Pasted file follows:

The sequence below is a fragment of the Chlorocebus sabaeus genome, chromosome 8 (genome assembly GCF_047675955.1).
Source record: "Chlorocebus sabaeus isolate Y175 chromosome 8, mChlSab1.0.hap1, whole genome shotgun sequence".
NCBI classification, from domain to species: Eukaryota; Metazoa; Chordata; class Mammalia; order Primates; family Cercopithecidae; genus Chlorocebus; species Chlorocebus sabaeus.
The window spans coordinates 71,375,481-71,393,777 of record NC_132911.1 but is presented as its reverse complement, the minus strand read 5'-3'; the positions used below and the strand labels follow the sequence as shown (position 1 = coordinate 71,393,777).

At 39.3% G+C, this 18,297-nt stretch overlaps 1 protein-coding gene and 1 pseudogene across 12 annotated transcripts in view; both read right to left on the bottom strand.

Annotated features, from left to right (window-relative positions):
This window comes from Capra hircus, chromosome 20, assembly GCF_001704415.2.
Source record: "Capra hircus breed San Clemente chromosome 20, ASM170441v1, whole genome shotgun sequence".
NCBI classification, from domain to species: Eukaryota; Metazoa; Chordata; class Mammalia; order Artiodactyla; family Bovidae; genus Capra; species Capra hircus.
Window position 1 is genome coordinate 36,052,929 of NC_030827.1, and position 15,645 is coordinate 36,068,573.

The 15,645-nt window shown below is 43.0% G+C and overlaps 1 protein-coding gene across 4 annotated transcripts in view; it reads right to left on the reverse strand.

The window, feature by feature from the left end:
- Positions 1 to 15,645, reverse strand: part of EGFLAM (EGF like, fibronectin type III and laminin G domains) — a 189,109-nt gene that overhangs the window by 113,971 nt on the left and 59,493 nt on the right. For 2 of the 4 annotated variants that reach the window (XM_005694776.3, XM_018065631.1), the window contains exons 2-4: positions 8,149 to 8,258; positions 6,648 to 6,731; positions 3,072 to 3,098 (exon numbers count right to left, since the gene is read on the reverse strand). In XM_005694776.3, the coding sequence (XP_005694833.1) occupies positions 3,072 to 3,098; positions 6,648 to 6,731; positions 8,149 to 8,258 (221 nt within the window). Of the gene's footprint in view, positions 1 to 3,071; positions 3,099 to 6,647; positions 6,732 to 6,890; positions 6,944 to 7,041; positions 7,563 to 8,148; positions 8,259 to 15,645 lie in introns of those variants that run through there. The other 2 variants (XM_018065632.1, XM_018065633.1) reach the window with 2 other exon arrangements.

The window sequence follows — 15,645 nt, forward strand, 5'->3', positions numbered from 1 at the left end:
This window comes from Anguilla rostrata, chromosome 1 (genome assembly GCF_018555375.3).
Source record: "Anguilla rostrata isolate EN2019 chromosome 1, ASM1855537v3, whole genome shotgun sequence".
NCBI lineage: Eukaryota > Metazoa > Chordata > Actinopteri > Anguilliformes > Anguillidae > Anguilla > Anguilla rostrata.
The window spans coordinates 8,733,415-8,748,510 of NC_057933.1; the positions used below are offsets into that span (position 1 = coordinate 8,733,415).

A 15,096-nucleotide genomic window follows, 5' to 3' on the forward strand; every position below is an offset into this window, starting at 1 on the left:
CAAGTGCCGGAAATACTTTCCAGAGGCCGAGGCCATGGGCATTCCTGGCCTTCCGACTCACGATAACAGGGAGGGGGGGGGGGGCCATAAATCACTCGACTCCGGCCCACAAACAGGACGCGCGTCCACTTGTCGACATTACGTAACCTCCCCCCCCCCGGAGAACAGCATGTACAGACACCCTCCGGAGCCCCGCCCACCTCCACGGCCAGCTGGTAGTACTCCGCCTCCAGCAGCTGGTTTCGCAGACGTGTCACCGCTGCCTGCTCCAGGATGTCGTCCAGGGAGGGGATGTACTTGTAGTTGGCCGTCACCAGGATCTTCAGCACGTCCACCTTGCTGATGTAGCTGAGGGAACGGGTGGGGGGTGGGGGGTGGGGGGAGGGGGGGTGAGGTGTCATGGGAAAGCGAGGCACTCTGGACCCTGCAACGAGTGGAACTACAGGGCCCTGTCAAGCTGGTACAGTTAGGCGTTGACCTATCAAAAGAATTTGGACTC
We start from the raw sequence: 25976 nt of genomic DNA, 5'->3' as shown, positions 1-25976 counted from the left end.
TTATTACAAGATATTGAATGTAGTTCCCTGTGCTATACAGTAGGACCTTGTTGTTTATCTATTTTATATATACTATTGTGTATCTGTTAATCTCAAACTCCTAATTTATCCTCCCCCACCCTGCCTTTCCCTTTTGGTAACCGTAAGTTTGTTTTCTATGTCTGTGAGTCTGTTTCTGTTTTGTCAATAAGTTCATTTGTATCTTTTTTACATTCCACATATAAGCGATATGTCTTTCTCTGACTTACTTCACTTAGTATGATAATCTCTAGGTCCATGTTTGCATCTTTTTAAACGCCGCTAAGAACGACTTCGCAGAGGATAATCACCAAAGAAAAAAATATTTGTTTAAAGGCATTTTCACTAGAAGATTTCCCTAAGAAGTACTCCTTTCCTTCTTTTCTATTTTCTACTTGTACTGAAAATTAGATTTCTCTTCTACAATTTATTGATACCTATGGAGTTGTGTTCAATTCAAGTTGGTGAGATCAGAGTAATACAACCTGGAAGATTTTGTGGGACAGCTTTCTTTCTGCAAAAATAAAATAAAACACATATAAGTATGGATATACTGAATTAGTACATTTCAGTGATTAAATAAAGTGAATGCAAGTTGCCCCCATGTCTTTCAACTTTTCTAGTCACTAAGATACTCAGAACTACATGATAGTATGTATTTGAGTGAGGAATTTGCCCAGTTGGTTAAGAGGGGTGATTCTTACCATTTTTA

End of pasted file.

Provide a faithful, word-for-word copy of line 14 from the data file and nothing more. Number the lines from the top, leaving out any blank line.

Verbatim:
The window sequence follows — 15,645 nt, forward strand, 5'->3', positions numbered from 1 at the left end: